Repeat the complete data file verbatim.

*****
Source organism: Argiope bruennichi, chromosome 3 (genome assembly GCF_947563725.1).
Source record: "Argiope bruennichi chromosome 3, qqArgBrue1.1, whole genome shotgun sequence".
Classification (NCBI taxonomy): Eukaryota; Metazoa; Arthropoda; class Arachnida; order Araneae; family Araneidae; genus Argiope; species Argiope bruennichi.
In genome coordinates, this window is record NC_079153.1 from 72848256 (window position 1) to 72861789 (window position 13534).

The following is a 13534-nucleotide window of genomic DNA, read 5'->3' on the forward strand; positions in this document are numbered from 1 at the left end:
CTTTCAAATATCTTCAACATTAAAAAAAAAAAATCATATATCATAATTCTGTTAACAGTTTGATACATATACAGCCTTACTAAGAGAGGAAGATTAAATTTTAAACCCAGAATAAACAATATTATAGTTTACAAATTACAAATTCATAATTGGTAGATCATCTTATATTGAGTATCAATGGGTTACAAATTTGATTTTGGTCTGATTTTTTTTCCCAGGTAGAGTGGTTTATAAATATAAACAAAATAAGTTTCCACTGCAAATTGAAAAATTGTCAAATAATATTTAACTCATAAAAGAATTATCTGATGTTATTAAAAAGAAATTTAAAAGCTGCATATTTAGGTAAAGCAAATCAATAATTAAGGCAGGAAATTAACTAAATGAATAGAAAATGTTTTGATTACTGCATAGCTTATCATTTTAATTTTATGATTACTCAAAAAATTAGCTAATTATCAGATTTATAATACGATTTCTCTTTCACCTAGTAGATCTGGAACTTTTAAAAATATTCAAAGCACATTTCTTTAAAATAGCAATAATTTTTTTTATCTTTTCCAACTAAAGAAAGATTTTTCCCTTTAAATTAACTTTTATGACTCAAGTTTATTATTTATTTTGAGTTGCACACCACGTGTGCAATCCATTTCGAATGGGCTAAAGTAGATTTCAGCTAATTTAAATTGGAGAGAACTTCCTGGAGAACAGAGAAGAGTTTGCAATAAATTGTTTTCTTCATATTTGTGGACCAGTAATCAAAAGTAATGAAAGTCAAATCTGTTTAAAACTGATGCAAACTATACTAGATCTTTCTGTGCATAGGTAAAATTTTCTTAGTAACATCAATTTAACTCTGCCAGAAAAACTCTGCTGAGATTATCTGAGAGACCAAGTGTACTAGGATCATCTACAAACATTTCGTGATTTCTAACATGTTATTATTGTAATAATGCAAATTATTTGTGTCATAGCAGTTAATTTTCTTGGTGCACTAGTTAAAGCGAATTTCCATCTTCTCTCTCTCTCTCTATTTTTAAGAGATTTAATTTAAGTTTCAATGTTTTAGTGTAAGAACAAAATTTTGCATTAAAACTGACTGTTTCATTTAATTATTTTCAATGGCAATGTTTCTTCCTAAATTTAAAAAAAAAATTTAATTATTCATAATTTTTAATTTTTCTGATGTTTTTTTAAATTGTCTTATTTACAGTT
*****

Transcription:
Source organism: Argiope bruennichi, chromosome 3 (genome assembly GCF_947563725.1).
Source record: "Argiope bruennichi chromosome 3, qqArgBrue1.1, whole genome shotgun sequence".
Classification (NCBI taxonomy): Eukaryota; Metazoa; Arthropoda; class Arachnida; order Araneae; family Araneidae; genus Argiope; species Argiope bruennichi.
In genome coordinates, this window is record NC_079153.1 from 72848256 (window position 1) to 72861789 (window position 13534).

The following is a 13534-nucleotide window of genomic DNA, read 5'->3' on the forward strand; positions in this document are numbered from 1 at the left end:
CTTTCAAATATCTTCAACATTAAAAAAAAAAAATCATATATCATAATTCTGTTAACAGTTTGATACATATACAGCCTTACTAAGAGAGGAAGATTAAATTTTAAACCCAGAATAAACAATATTATAGTTTACAAATTACAAATTCATAATTGGTAGATCATCTTATATTGAGTATCAATGGGTTACAAATTTGATTTTGGTCTGATTTTTTTTCCCAGGTAGAGTGGTTTATAAATATAAACAAAATAAGTTTCCACTGCAAATTGAAAAATTGTCAAATAATATTTAACTCATAAAAGAATTATCTGATGTTATTAAAAAGAAATTTAAAAGCTGCATATTTAGGTAAAGCAAATCAATAATTAAGGCAGGAAATTAACTAAATGAATAGAAAATGTTTTGATTACTGCATAGCTTATCATTTTAATTTTATGATTACTCAAAAAATTAGCTAATTATCAGATTTATAATACGATTTCTCTTTCACCTAGTAGATCTGGAACTTTTAAAAATATTCAAAGCACATTTCTTTAAAATAGCAATAATTTTTTTTATCTTTTCCAACTAAAGAAAGATTTTTCCCTTTAAATTAACTTTTATGACTCAAGTTTATTATTTATTTTGAGTTGCACACCACGTGTGCAATCCATTTCGAATGGGCTAAAGTAGATTTCAGCTAATTTAAATTGGAGAGAACTTCCTGGAGAACAGAGAAGAGTTTGCAATAAATTGTTTTCTTCATATTTGTGGACCAGTAATCAAAAGTAATGAAAGTCAAATCTGTTTAAAACTGATGCAAACTATACTAGATCTTTCTGTGCATAGGTAAAATTTTCTTAGTAACATCAATTTAACTCTGCCAGAAAAACTCTGCTGAGATTATCTGAGAGACCAAGTGTACTAGGATCATCTACAAACATTTCGTGATTTCTAACATGTTATTATTGTAATAATGCAAATTATTTGTGTCATAGCAGTTAATTTTCTTGGTGCACTAGTTAAAGCGAATTTCCATCTTCTCTCTCTCTCTCTATTTTTAAGAGATTTAATTTAAGTTTCAATGTTTTAGTGTAAGAACAAAATTTTGCATTAAAACTGACTGTTTCATTTAATTATTTTCAATGGCAATGTTTCTTCCTAAATTTAAAAAAAAAATTTAATTATTCATAATTTTTAATTTTTCTGATGTTTTTTTAAATTGTCTTATTTACAGTT